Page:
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Claudia Imhoff

Welcome to my blog.

This is another means for me to communicate, educate and participate within the Business Intelligence industry. It is a perfect forum for airing opinions, thoughts, vendor and client updates, problems and questions. To maximize the blog's value, it must be a participative venue. This means I will look forward to hearing from you often, since your input is vital to the blog's success. All I ask is that you treat me, the blog, and everyone who uses it with respect.

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About the author >

A thought leader, visionary, and practitioner, Claudia Imhoff, Ph.D., is an internationally recognized expert on analytics, business intelligence, and the architectures to support these initiatives. Dr. Imhoff has co-authored five books on these subjects and writes articles (totaling more than 150) for technical and business magazines.

She is also the Founder of the Boulder BI Brain Trust, a consortium of independent analysts and consultants (www.BBBT.us). You can follow them on Twitter at #BBBT

Editor's Note:
More articles and resources are available in Claudia's BeyeNETWORK Expert Channel. Be sure to visit today!

With the emphasis on IT's critical role in compliance monitoring and reporting, as well as in supporting such initiatives as CRM and Business Performance Monitoring (BPM), perhaps it is finally time to recognize that the CIO must report directly to the CEO - not the CFO as is traditional. The importance of this direct reporting role cannot be stressed enough but, unfortunately, many CIOs have still not made that case in their organizations. A recent article in ComputerWorld lists 8 reasons why a CIO should report to the CEO. Here are some of these reasons.

1. Most companies claim that their IT systems are what differentiate them from their competitors. Since the CEO is the chief strategist (at least, he or she should be), then that person should directly oversee and instruct the individual responsible for aligning the technologies behind that strategy.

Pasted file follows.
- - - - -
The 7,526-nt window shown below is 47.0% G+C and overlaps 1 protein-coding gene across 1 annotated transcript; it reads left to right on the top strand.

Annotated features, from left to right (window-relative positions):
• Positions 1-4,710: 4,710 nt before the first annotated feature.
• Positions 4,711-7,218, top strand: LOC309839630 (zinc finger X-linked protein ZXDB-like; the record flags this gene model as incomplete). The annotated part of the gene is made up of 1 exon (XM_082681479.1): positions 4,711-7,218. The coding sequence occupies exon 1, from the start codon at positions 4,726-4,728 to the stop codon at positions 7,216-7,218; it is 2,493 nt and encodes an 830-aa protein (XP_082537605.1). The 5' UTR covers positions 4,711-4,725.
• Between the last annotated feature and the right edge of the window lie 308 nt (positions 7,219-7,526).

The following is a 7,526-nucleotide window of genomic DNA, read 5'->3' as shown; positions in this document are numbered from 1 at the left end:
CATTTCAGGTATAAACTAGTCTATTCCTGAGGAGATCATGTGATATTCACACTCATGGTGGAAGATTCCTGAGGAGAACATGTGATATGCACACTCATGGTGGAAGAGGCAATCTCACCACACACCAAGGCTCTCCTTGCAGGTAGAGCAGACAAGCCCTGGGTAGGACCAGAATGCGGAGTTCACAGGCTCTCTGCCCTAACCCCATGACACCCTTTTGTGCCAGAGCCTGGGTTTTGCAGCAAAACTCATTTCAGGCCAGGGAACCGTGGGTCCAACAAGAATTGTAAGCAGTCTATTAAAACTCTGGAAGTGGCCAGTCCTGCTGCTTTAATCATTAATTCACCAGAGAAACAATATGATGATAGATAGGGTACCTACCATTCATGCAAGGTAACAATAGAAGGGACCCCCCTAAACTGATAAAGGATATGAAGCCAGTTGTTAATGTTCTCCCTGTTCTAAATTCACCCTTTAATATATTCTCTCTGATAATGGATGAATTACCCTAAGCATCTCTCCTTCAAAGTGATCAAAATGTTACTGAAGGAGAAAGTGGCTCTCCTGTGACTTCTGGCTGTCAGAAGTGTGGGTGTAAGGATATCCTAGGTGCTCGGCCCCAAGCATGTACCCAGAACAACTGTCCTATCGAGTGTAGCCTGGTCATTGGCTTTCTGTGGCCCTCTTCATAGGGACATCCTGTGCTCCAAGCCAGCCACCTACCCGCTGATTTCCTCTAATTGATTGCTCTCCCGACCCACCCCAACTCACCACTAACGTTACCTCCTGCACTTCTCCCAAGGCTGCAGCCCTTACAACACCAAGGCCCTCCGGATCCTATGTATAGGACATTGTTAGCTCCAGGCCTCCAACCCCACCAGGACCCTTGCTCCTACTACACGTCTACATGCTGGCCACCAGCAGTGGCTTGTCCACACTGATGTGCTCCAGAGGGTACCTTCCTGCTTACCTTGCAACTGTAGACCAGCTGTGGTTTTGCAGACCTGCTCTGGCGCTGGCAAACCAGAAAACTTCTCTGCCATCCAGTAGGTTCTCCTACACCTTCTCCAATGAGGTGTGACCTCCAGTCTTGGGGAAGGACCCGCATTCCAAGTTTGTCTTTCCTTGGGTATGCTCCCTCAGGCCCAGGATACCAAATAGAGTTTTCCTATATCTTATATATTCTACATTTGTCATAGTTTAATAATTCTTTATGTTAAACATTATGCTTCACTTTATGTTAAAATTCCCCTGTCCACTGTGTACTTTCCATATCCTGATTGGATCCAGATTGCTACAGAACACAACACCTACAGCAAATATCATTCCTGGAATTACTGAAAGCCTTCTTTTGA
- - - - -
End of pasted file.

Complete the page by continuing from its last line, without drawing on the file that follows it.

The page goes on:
2. IT is thought to be an enterprise resource. If anyone, other than the CEO, is in charge of the CIO, then it can be assumed that the technological agenda will be biased or influenced by the goals and objectives of that particular executive. For example, if the CIO reports to the CFO, it’s a sure bet that financial systems will get more attention than, say, marketing or HR ones. It is mandatory that IT develop business applications that are critical to the overall well-being of the enterprise, not those favored by one senior executive.
3. Since most strategic IT implementations like CRM, BI and BPM take long periods of time before their full benefits can be felt, it is necessary that the CIO have an orientation toward the future. He or she must maintain a long-term vision of these future benefits and this can only come from the CEO.
4. Then there are the rising costs of IT. Without direct access to the CEO, the CIO is in a weak position to defend the needed budgetary funding. Without direct input from the CIO, the CEO won’t understand that IT is an investment, not just a cost center to be mitigated.
5. We have long preached that BI and other sweeping initiatives like data quality, compliance, CRM, etc., should be enterprise initiatives. Unless IT is recognized as the strategic driver behind the enterprise, it will be very difficult to get input from all parts of the enterprise in terms of IT’s priorities. If IT reports directly to the CEO, then this becomes very clear to other C-level executives.
6. The IT landscape is littered with failed projects, missed expectations, deadlines, and budgets, and critical shortages in personnel and resources. This is exacerbated by the constant turnover of CIO’s (according to the article, the average CIO tenure is 18 to 36 months). Unless the CIO has the ear of the CEO, he or she will always be a convenient scapegoat when things go badly for IT.

So, given these reasons for the CIO to report directly to the CEO, why are we seeing a rise in CIOs reporting to CFOs? I suppose we could come up with just as many reasons for this trend but it seems to me that the biggest impediment to the CIO becoming one of the CEO’s “inner circle” stems from the CIO’s inability to speak in terms that the business understands. CIOs must stop the technobabble they are so fond of and become business-oriented. Then the CEO will enjoy me


Posted June 21, 2005 7:20 PM
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